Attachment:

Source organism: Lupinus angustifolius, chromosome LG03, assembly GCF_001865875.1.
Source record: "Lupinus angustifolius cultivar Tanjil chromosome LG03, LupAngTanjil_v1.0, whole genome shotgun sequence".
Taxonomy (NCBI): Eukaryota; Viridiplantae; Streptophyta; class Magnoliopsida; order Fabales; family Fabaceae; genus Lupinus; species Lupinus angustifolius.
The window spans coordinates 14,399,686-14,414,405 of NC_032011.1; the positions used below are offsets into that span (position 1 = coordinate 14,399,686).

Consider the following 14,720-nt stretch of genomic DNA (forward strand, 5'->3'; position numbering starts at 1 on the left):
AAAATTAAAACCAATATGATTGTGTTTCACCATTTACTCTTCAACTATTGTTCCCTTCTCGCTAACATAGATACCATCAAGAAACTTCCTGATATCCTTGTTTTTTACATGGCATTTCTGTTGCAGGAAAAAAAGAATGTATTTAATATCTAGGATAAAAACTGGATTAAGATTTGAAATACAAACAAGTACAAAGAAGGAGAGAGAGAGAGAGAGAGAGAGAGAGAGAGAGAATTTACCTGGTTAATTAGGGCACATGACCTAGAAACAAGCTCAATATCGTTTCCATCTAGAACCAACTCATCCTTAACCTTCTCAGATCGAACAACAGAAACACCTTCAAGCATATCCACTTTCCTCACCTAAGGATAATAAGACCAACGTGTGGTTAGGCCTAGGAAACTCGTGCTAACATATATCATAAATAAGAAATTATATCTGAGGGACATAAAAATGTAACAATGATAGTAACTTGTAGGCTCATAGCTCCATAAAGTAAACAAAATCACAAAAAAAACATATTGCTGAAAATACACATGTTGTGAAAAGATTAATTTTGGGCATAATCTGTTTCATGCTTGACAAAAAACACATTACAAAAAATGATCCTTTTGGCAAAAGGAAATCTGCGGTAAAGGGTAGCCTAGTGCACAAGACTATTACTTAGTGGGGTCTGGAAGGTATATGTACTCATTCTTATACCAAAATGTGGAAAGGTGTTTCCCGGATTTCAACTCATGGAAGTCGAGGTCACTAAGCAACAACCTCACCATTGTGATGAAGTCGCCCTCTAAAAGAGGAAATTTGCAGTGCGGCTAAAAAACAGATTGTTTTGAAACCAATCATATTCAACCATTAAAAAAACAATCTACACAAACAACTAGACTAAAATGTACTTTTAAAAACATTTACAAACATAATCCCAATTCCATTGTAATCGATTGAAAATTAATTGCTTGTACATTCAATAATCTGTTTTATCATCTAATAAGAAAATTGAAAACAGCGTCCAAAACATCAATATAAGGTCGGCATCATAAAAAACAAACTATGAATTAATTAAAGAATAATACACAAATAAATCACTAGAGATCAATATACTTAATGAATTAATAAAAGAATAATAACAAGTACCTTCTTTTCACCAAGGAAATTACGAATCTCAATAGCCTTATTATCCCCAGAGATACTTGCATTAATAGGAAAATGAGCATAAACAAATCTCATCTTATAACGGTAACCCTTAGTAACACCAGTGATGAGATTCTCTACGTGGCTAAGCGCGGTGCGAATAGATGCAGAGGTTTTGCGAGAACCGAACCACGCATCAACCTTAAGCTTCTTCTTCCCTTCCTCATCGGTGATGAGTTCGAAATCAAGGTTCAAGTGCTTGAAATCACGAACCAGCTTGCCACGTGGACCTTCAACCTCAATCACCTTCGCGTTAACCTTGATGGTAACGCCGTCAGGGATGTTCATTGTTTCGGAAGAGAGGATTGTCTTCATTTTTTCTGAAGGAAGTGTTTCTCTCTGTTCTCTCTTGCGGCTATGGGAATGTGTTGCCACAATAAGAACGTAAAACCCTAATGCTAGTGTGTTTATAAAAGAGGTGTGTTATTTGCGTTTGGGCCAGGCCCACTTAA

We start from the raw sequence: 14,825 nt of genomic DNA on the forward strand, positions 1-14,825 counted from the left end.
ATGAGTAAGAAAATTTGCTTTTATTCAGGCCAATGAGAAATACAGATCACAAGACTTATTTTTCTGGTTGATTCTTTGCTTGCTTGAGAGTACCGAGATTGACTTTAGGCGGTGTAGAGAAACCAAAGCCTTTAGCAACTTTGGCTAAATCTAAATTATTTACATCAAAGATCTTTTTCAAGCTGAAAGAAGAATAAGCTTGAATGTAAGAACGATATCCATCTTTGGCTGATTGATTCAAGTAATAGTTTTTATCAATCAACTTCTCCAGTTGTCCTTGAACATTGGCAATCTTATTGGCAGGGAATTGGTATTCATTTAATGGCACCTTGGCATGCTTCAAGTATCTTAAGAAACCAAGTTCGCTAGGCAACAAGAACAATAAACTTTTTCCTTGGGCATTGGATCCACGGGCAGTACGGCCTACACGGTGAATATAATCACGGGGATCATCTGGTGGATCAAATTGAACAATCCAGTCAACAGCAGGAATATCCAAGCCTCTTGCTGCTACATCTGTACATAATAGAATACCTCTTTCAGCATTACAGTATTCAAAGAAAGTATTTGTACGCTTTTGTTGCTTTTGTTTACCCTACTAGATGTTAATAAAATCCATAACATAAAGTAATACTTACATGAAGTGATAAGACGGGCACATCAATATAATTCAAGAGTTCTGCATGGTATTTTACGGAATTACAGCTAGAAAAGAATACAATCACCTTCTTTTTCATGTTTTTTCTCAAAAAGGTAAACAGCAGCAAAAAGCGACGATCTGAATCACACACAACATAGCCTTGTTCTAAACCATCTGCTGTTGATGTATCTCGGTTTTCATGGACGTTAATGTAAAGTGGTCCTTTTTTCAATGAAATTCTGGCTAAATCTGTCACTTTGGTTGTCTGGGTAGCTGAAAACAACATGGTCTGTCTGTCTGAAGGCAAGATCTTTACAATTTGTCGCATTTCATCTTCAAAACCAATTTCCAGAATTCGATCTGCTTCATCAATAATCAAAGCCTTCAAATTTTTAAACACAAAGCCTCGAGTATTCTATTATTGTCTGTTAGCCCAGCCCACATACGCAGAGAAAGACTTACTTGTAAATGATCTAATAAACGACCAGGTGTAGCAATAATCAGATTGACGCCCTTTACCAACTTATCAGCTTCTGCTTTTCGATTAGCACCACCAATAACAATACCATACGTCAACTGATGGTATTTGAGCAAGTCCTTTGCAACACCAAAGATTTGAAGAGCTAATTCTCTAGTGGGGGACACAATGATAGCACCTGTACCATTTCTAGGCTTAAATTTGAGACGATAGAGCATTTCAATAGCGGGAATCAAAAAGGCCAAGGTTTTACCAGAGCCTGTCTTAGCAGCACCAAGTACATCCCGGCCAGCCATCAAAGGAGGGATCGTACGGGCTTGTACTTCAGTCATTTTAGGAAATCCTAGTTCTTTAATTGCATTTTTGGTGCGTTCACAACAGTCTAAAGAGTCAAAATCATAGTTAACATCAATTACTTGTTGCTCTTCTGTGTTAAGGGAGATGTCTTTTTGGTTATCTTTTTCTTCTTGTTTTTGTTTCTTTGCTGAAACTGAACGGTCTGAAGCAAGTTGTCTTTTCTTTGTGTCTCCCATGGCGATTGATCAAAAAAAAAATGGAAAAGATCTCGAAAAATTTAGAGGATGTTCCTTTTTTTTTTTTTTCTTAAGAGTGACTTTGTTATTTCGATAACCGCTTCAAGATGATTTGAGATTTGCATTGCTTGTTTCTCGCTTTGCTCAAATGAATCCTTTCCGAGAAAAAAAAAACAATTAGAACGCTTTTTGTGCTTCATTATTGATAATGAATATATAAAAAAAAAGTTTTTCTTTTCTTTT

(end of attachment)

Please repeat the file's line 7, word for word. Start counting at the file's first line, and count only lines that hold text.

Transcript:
We start from the raw sequence: 14,825 nt of genomic DNA on the forward strand, positions 1-14,825 counted from the left end.